Jan. 10 (Bloomberg) -- A 6-inch blanket of snow prompted Delta Air Lines Inc. and AirTran Holdings Inc. to scrub most flights to and from Atlanta, the world’s busiest airport, and led United Parcel Service Inc. to suspend pickups and deliveries in its hometown.
Georgia Governor Sonny Perdue and Atlanta Mayor Kasim Reed declared a state of emergency and urged people to avoid driving unless necessary. Hundreds of schools, government offices and businesses were closed, and thousands were without power.
The Atlanta airport, which remains open with its runways operational, has “almost no flight activity due to cancellations,” said John Kennedy, a spokesman. The airport handles about 88 million passengers a year.
Delta scrubbed 1,450 flights today, or about 25 percent of its regular schedule, with the “overwhelming bulk” into and out of Atlanta, said Anthony Black, a spokesman for the carrier. Delta and its regional partners account for about two-thirds of passengers at the airport, according to the Bureau of Transportation Statistics.
AirTran canceled at least 330 flights today, including all flights to and from Atlanta, its largest hub, spokesman Christopher White said in an e-mail message. The last time AirTran scrubbed all flights in a city was after the September 2001 terrorist attacks when the U.S. grounded all air traffic.
About 100 flights were halted in Charlotte, North Carolina, which is a hub for US Airways Group Inc., said Daniel Baker, chief executive officer of FlightAware, a Houston-based firm that tracks flight data.
Airlines have already pre-canceled 270 flights tomorrow in the U.S. Southeast, according to FlightAware.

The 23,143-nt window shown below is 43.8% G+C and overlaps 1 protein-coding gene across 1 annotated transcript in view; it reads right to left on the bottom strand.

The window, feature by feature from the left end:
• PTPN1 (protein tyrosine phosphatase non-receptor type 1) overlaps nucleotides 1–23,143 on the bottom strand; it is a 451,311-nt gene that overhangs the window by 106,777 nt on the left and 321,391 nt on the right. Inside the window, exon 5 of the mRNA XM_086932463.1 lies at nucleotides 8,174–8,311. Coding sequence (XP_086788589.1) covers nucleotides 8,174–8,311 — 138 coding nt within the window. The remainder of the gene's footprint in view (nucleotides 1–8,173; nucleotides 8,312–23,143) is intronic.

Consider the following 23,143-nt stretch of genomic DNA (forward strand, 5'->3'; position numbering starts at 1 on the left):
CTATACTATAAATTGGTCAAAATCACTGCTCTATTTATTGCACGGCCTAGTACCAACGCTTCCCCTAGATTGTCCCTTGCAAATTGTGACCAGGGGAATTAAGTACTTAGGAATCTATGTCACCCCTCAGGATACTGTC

UPS Halts Atlanta Service
UPS suspended pickups and deliveries for much of the Atlanta area today because many roads were impassable, said Susan Rosenberg, a spokeswoman for the world’s largest package-delivery firm.
“Most of our customers in Atlanta wouldn’t be there anyway to receive packages,” she said. Drivers will “ramp up” service tomorrow and most Atlanta packages should be delayed by just one day, she said. Operations at the company’s main air hub in Louisville, Kentucky, weren’t impacted, she said.
The storm is the second to snarl airline traffic in the past month. Atlanta-based Delta, United Continental Holdings Inc., JetBlue Airways Corp. and other large U.S. carriers eliminated more than 8,200 flights in the New York area at the end of December. The city’s airports were closed for portions of Dec. 26 and Dec. 27 amid the heaviest December snowfall since 1948.
It took some airlines five or more days to reaccommodate passengers on new flights around the Christmas and New Year’s holidays because planes in the U.S. were already flying about 90 percent full. That’s the highest level since World War II after airlines cut capacity by 9.1 percent in the past five years.
A winter storm warning is in effect in Atlanta until 7 p.m. local time today, with freezing rain possible this afternoon, according to the National Weather Service.
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